Graduate Thesis Or Dissertation

 

Single-Molecule Characterization of the Stepping Mechanism of the Orphan Kinesin PAKRP2 Public Deposited

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https://ir.library.oregonstate.edu/concern/graduate_thesis_or_dissertations/fn107424g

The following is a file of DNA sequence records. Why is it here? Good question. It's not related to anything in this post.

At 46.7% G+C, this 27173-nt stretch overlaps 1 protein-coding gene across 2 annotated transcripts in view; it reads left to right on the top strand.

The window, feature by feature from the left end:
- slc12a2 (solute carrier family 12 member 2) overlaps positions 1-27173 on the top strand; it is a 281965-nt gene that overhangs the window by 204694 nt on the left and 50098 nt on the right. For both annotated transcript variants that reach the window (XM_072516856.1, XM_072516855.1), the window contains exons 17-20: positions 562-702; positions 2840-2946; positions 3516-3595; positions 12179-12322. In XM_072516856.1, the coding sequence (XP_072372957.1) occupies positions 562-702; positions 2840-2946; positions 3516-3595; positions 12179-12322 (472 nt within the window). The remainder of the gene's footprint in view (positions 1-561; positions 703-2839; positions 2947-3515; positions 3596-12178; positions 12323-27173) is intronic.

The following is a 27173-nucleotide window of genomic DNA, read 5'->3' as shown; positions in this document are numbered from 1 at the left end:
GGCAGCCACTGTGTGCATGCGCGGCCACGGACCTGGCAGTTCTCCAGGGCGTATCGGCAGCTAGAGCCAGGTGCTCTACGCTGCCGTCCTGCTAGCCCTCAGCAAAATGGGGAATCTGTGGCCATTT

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  • The phragmoplast associated kinesin, PAKRP2, from the model organism Arabidopsis thaliana is categorized as an orphan, or ungrouped, kinesin due to structural divergences from the established 14 kinesin families. An early study on PAKRP2 found that it localized to the phragmoplast mid zone during the late stages of cell division and predicted it to be involved in vesicle transport of material to the developing cell wall. Many orphan kinesins have mutations in the microtubule and/or nucleotide binding sites in the motor domain that prevent them from being processive, which is a conserved feature of all transport kinesins. PAKRP2 contains a mutation in the nucleotide binding site but no investigation of its motility has ever been done. Using total internal reflection fluorescence microscopy and total internal reflection dark-field microscopy to perform single-molecule assays, we have characterized the motility of PAKRP2. We find that PAKRP2 is a highly processive motor that does not require clustering or aid from a nonmotor microtubule binding domain to achieve processivity, which makes it similar to other transport kinesins. Two separate stepping assays, with a gold nanoparticle attached to either the motor or tail domains, reveal that PAKRP2 steps in a noncanonical manner that includes small step sizes and frequent lateral steps. We predict the small step sizes are due to a transient intermediate step, wherein the tethered head diffusively searches for the next binding site while ATP hydrolysis occurs in the bound head. A coiled-coil prediction revealed that PAKRP2 contains an extraordinarily long neck linker (32 residues), which corroborates the idea of an extended 1 HB state in the PAKRP2 motility cycle. Additionally, the long neck linker does not adversely affect the interhead coupling, as is seen in other kinesins, and actually contributes to the processivity of the motor. Overall, this study demonstrates the first processive orphan kinesin and adds to the developing model of kinesin stepping.
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